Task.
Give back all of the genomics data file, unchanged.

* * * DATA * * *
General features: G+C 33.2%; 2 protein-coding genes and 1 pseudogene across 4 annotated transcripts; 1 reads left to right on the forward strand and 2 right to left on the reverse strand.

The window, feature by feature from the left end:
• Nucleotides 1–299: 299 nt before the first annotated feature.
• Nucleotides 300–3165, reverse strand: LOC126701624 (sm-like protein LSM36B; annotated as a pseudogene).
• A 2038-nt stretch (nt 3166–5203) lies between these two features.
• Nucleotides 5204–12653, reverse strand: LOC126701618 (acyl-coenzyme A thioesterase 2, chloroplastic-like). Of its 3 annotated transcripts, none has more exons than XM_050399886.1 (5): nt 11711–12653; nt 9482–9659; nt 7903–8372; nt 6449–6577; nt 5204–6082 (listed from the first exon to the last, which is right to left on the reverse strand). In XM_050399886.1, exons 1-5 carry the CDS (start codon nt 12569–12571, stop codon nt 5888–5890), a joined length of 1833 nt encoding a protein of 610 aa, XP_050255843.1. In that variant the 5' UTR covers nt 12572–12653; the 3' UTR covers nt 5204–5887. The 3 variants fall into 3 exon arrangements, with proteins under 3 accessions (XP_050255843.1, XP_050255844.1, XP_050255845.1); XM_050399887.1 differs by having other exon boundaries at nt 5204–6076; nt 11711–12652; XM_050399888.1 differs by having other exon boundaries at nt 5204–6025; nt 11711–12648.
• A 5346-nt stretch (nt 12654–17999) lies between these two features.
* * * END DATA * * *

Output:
General features: G+C 33.2%; 2 protein-coding genes and 1 pseudogene across 4 annotated transcripts; 1 reads left to right on the forward strand and 2 right to left on the reverse strand.

The window, feature by feature from the left end:
• Nucleotides 1–299: 299 nt before the first annotated feature.
• Nucleotides 300–3165, reverse strand: LOC126701624 (sm-like protein LSM36B; annotated as a pseudogene).
• A 2038-nt stretch (nt 3166–5203) lies between these two features.
• Nucleotides 5204–12653, reverse strand: LOC126701618 (acyl-coenzyme A thioesterase 2, chloroplastic-like). Of its 3 annotated transcripts, none has more exons than XM_050399886.1 (5): nt 11711–12653; nt 9482–9659; nt 7903–8372; nt 6449–6577; nt 5204–6082 (listed from the first exon to the last, which is right to left on the reverse strand). In XM_050399886.1, exons 1-5 carry the CDS (start codon nt 12569–12571, stop codon nt 5888–5890), a joined length of 1833 nt encoding a protein of 610 aa, XP_050255843.1. In that variant the 5' UTR covers nt 12572–12653; the 3' UTR covers nt 5204–5887. The 3 variants fall into 3 exon arrangements, with proteins under 3 accessions (XP_050255843.1, XP_050255844.1, XP_050255845.1); XM_050399887.1 differs by having other exon boundaries at nt 5204–6076; nt 11711–12652; XM_050399888.1 differs by having other exon boundaries at nt 5204–6025; nt 11711–12648.
• A 5346-nt stretch (nt 12654–17999) lies between these two features.